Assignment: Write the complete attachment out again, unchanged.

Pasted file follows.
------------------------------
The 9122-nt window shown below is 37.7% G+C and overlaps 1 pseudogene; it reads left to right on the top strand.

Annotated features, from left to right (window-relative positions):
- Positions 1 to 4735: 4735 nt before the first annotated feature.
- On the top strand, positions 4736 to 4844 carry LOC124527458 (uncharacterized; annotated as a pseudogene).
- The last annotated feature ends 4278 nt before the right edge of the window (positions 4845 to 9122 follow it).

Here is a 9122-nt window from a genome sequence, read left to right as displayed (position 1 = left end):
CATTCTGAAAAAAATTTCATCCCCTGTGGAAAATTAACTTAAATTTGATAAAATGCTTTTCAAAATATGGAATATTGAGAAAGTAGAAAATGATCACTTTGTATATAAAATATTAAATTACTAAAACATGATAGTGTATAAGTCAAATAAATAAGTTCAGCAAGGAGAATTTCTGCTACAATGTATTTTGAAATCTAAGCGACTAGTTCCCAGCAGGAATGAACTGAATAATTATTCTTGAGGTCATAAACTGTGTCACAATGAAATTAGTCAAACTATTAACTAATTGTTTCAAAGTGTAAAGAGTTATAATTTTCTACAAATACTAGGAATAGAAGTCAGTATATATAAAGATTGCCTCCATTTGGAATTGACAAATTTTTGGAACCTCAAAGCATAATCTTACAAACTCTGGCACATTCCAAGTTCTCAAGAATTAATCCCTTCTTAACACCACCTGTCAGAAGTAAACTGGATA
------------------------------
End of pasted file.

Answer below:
The 9122-nt window shown below is 37.7% G+C and overlaps 1 pseudogene; it reads left to right on the top strand.

Annotated features, from left to right (window-relative positions):
- Positions 1 to 4735: 4735 nt before the first annotated feature.
- On the top strand, positions 4736 to 4844 carry LOC124527458 (uncharacterized; annotated as a pseudogene).
- The last annotated feature ends 4278 nt before the right edge of the window (positions 4845 to 9122 follow it).

Here is a 9122-nt window from a genome sequence, read left to right as displayed (position 1 = left end):
CATTCTGAAAAAAATTTCATCCCCTGTGGAAAATTAACTTAAATTTGATAAAATGCTTTTCAAAATATGGAATATTGAGAAAGTAGAAAATGATCACTTTGTATATAAAATATTAAATTACTAAAACATGATAGTGTATAAGTCAAATAAATAAGTTCAGCAAGGAGAATTTCTGCTACAATGTATTTTGAAATCTAAGCGACTAGTTCCCAGCAGGAATGAACTGAATAATTATTCTTGAGGTCATAAACTGTGTCACAATGAAATTAGTCAAACTATTAACTAATTGTTTCAAAGTGTAAAGAGTTATAATTTTCTACAAATACTAGGAATAGAAGTCAGTATATATAAAGATTGCCTCCATTTGGAATTGACAAATTTTTGGAACCTCAAAGCATAATCTTACAAACTCTGGCACATTCCAAGTTCTCAAGAATTAATCCCTTCTTAACACCACCTGTCAGAAGTAAACTGGATA